Russia has registered the world’s first coronavirus vaccine.

On state television on Tuesday, Russian President Vladimir Putin said his daughter has already been inoculated, CBS News reports. He also highlighted the vaccine’s efficiency during testing and how it allows for immunity from COVID-19.

“I know that it works quite effectively, forms strong immunity, and I repeat, it has passed all the needed checks,” he said. He added that his daughter who took the vaccine is feeling well. “In this sense, she took part in the experiment,” he said. He is looking to mass-produce the vaccine soon, first inoculating medical workers, teachers, and other at-risk groups.

However, many are skeptical of the vaccine, largely because it was approved before Phase 3 trials could take place, which typically take months to complete and involve thousands of people. Moscow’s Gamaleya Institute developed the vaccine after less than two months of human testing.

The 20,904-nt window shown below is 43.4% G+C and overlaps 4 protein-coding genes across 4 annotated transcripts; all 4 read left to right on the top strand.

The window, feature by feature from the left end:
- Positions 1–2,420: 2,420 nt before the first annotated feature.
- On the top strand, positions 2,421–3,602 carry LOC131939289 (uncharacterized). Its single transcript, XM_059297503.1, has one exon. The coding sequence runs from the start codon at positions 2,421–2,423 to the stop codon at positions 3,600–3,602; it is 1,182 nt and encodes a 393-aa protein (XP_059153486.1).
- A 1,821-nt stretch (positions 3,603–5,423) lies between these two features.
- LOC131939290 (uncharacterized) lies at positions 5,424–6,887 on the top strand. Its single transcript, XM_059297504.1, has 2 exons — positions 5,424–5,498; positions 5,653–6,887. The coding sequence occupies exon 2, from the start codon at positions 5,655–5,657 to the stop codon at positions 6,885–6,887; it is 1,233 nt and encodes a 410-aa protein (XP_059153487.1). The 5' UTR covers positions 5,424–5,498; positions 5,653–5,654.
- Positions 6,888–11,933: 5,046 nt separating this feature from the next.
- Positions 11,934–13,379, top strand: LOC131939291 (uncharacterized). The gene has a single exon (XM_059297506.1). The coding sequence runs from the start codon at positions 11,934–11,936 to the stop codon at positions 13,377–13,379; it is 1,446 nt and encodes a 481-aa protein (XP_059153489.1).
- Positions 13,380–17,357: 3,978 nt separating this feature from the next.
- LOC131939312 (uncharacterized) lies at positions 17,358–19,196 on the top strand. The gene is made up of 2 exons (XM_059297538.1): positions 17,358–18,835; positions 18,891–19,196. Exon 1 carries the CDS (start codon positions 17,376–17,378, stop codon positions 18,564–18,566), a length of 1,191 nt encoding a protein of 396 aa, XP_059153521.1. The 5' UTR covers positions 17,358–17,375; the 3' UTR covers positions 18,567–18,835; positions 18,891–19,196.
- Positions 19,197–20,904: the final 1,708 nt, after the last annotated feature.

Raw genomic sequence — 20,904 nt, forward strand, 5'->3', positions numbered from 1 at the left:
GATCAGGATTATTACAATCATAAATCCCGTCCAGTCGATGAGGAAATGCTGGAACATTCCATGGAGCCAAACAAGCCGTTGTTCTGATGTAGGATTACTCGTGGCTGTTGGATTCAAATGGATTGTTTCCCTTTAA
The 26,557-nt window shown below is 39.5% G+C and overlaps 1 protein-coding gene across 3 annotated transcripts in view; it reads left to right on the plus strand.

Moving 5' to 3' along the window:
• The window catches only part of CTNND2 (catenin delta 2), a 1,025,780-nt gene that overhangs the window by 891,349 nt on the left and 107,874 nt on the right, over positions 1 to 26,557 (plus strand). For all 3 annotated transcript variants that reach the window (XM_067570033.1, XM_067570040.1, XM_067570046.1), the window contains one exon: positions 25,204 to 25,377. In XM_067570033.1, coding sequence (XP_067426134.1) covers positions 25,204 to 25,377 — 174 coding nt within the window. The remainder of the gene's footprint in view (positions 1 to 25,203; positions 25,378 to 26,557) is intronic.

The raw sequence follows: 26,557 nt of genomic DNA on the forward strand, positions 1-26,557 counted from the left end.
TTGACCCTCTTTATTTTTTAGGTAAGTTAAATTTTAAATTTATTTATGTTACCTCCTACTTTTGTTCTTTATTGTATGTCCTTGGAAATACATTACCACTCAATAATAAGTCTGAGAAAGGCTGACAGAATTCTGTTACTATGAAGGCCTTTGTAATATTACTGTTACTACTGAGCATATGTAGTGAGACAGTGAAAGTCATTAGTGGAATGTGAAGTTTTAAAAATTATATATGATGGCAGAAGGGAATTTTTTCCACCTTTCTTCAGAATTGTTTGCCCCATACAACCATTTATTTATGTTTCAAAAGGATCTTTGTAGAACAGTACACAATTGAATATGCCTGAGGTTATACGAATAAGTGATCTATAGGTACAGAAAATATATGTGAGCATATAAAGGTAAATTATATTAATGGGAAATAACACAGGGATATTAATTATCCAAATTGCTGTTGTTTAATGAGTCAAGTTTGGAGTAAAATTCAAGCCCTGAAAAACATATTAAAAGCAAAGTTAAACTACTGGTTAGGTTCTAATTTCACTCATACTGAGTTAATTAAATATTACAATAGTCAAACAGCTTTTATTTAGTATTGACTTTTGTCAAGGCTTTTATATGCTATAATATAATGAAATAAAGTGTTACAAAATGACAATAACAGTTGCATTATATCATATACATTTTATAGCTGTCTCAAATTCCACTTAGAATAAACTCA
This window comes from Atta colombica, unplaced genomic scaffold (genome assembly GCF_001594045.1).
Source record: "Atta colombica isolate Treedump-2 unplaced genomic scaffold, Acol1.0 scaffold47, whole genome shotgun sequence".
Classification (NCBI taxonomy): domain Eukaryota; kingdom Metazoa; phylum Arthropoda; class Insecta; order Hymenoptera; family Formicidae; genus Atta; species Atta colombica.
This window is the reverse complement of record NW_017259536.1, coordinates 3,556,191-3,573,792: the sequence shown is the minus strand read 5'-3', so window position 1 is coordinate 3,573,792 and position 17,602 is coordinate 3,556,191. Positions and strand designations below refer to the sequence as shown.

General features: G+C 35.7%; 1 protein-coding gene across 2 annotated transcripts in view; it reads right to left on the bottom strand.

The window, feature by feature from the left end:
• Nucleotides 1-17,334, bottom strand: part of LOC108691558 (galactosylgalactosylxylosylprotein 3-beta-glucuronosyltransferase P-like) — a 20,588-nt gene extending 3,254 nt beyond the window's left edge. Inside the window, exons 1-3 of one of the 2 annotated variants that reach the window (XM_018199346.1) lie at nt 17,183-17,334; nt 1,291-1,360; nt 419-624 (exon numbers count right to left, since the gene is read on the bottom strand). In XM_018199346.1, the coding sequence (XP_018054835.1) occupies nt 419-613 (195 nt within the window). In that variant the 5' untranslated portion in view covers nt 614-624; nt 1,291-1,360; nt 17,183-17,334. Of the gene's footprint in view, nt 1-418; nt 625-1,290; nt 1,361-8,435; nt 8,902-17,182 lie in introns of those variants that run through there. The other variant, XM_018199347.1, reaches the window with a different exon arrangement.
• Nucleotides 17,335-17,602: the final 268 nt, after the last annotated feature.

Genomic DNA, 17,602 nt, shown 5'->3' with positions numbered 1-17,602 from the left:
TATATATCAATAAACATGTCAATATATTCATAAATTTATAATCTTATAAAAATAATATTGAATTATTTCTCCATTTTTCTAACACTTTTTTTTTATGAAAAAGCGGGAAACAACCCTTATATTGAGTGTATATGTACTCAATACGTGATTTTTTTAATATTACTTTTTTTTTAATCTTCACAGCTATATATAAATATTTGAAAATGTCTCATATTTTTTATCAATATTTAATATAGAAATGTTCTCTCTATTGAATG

Kirill Dmitriev, the head of the Direct Investment Fund involved in the development, has advocated for the vaccine, claiming that its development has been based on years of research on Ebola and MERS vaccines. Yet, American, Canadian, and British governments have alleged that Russian state hackers have attempted to steal vaccine research, highlighting Russia’s determination to win the race for the vaccine. Russian officials have denied that any intellectual property has been stolen to get ahead.

“No corners have been cut,” Dmitriev told reporters on Tuesday. “Russian science is more advanced in this [area] than many other nations.” Dmitriev said he and his family members participated in the trials and were inoculated, and they haven’t experienced any serious side effects.

He revealed that Phase 3 trials would begin on Wednesday, with industrial output anticipated to start in September. So far, 20 nations have pre-ordered over 1 billion doses of the vaccine. The FDA has said that a COVID-19 vaccine would need to be 50 percent more effective than a placebo in order to be approved in the U.S.